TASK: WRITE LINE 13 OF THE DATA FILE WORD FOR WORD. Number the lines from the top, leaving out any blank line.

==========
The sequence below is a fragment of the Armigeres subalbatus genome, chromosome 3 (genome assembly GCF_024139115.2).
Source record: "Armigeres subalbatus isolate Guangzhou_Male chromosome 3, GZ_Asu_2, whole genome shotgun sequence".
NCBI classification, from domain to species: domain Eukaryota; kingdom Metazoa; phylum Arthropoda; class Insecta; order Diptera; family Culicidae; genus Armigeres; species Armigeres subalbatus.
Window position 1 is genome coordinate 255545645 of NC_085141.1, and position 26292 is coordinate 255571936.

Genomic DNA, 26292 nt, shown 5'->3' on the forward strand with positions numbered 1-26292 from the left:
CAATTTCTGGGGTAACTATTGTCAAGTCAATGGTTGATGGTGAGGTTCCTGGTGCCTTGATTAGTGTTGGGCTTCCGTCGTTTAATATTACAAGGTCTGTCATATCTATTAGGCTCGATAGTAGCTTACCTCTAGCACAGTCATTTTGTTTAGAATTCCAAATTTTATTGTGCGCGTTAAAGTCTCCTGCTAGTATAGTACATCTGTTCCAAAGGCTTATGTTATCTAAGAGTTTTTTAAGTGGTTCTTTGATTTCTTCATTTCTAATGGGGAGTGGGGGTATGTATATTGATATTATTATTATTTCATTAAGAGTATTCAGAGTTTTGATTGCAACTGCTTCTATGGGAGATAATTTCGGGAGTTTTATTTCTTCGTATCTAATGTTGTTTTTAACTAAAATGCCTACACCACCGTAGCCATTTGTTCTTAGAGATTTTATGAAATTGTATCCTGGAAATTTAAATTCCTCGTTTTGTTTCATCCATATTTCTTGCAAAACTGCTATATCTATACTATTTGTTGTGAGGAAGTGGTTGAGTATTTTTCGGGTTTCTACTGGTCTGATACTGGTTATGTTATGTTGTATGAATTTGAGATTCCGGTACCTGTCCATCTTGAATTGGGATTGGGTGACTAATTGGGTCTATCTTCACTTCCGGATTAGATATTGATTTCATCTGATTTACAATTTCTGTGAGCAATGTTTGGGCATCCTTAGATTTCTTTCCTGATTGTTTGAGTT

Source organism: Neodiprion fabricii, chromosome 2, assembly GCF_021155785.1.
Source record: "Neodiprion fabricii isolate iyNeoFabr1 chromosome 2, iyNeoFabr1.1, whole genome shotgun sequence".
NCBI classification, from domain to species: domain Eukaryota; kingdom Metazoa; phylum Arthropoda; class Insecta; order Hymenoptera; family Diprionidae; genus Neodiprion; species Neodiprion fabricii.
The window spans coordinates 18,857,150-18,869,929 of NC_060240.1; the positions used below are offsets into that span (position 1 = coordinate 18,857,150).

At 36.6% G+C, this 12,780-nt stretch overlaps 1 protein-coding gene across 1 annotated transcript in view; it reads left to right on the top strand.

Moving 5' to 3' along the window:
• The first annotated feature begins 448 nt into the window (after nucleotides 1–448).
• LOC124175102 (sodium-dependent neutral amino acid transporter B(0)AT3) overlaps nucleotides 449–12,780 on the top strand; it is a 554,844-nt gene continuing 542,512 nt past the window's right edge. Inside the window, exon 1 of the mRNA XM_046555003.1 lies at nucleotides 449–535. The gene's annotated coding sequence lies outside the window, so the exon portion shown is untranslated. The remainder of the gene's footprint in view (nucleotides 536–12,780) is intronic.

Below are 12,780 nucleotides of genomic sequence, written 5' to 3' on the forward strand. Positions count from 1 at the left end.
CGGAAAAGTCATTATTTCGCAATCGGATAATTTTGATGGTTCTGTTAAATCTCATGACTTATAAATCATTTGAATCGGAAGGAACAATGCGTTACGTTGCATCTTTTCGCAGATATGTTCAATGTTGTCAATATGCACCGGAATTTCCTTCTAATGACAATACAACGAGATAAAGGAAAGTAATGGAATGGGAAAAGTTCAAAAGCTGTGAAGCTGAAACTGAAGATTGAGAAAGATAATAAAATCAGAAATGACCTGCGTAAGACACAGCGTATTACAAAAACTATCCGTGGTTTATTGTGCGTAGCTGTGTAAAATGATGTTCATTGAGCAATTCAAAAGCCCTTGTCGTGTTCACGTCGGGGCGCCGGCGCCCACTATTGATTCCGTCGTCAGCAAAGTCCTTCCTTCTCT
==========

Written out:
• The first annotated feature begins 448 nt into the window (after nucleotides 1–448).